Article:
Gerilimzumab, a monoclonal antibody, has its first successful dosing in humans. The drug will benefit patients with RA and other inflammatory autoimmune conditions.
Pharmaceutical company RuiYi has announced the beginning of human trials of a novel, best-in-class antibody that can be used for rheumatoid arthritis (RA) and other autoimmune ailments.
The monoclonal antibody is called gerilimzumab. It works against a cytokine called IL-6.
Patients with RA and other inflammatory autoimmune ailments may benefit from this discovery.
The pharmaceutical industry is poised to benefit as well as IL-6 inhibitors creep into the market for RA drugs.
Tim Van Hauwermeiren is the CEO at arGEN-X, a bio-pharmaceutical company focused on using antibodies in the treatment of cancer and autoimmune illnesses like RA.
“The first human dosing of gerilimzumab marks significant progress for this exciting antibody product candidate,” Van Hauwermeiren said in a press statement.
“Gerilimzumab is a very innovative antibody,” added Joe Zhou, president and CEO of Genor Biopharma, in a statement to the press. “It targets a safe and validated pathway and has pharmacologic properties that allow tremendous potential for affordability. We are excited about this important step in the development of gerilimzumab.”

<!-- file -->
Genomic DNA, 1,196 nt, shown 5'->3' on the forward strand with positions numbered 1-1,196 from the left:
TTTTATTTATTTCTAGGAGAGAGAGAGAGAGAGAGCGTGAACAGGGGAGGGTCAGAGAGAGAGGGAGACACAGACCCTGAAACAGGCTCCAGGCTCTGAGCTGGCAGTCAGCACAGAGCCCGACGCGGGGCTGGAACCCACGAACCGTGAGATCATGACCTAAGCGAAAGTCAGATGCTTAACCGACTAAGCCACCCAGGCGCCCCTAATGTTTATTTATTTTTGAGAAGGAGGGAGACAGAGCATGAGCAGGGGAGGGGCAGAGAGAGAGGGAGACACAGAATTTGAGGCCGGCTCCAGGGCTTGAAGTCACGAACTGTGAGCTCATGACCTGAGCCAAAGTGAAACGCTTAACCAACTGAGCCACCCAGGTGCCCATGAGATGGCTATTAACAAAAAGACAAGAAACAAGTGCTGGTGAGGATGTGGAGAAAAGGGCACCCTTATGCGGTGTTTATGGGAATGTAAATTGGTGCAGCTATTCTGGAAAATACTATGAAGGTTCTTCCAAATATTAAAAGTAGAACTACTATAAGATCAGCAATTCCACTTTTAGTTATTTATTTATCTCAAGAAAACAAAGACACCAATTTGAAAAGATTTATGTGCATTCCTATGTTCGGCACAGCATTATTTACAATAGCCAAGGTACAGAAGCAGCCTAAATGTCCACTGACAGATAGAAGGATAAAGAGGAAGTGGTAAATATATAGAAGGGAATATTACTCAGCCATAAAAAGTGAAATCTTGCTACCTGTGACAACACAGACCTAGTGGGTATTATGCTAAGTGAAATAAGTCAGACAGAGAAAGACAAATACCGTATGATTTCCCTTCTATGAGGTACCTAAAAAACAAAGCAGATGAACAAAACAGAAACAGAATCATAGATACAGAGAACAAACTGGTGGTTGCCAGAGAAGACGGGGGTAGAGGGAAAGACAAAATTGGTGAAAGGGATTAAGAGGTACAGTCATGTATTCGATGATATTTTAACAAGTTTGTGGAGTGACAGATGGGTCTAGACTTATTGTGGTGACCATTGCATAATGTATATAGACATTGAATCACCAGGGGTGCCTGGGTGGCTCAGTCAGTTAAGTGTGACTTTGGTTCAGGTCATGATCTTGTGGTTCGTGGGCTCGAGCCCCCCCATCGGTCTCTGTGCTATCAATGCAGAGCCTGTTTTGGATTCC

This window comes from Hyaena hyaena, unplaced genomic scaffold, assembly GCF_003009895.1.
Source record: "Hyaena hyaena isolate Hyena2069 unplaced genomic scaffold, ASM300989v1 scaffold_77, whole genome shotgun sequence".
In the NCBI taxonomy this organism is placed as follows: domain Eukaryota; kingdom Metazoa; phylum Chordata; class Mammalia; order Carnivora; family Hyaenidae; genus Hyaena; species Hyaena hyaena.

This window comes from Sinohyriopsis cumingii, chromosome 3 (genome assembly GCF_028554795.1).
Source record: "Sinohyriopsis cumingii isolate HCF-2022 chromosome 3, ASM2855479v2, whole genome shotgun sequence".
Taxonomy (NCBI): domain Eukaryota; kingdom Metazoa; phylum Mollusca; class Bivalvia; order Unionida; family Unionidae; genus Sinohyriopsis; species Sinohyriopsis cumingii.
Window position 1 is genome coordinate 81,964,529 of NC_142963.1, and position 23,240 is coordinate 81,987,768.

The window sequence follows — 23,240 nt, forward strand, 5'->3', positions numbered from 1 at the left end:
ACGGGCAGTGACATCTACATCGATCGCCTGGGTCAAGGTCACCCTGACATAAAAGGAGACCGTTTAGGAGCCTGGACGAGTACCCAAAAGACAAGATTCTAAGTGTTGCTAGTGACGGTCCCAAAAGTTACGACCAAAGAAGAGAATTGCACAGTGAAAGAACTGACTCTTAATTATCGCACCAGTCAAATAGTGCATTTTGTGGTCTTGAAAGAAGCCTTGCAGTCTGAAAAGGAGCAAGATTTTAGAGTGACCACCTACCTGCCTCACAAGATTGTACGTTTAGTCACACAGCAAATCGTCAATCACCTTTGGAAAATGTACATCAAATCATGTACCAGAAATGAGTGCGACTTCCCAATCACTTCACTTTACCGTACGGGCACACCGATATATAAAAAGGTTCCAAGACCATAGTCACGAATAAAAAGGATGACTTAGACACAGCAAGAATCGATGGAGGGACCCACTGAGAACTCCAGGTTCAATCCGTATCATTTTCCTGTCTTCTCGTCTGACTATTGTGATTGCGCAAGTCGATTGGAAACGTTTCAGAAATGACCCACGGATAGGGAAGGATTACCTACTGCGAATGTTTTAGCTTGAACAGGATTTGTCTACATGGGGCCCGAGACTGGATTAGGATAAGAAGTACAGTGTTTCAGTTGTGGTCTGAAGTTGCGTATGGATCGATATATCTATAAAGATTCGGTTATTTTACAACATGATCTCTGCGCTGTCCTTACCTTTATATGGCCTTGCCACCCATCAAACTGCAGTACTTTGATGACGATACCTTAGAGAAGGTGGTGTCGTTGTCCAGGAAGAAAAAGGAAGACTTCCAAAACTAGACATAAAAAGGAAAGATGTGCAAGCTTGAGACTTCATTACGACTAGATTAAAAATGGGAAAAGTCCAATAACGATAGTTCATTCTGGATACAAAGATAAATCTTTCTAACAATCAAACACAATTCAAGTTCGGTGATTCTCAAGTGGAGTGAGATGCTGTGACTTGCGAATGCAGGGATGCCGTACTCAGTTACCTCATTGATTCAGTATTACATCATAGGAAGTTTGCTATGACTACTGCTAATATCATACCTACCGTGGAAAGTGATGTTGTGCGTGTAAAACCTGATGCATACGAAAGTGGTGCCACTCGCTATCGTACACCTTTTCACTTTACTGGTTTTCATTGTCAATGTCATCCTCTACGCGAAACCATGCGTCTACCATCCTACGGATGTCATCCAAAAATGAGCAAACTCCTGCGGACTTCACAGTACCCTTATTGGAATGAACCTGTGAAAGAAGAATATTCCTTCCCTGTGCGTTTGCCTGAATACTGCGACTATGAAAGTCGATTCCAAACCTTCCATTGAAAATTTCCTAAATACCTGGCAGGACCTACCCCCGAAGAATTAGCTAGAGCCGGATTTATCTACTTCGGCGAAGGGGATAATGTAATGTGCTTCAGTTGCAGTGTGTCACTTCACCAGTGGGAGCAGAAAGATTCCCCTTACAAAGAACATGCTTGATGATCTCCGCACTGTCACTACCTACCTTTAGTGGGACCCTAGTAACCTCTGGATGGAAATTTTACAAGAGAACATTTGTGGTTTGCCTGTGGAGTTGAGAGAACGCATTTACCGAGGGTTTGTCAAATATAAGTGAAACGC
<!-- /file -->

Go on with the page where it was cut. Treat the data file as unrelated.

For patients with cancer, and autoimmune diseases like severe RA, the effectiveness, safety, and potential affordability of antibodies like this one, and targeted drugs like IL-6 inhibitors, could be significant.
RuiYi’s CEO Paul Grayson told the press that more than 20 million people worldwide are afflicted with autoimmune disorders.
“One of the greatest unmet medical needs of our time is a cost-effective treatment for these patients, 80 percent of whom are in emerging markets,” Grayson said in a statement. “We recognized early on that the pharmacologic profile of gerilimzumab had exceptional pharmacoeconomic potential for patients in both major as well as emerging markets.”
Grayson added gerilimzumab is a novel therapeutic with an anticipated low price for a biologic drug.
“With enhanced convenience, [it] should present a valuable treatment option for physicians, patients, and payers worldwide,” he said.
IL-6 inhibitors are a new and promising class of treatments for RA patients, who often feel stuck when they run out of treatment options.
Some studies state that about 40 percent of RA patients’ treatments will fail or that the patients won’t respond to any particular course of treatment. This makes it more difficult to proactively and effectively treat this debilitating disease.
“I have tried and failed all biologics and [disease-modifying antirheumatic drugs]. My RA is not responsive to drug treatment so far,” said Stacy Winter of Kansas. “I would be willing to try just about anything at this point. I have nothing to lose.”
This discovery may be just what Winter and other patients with RA have been waiting for.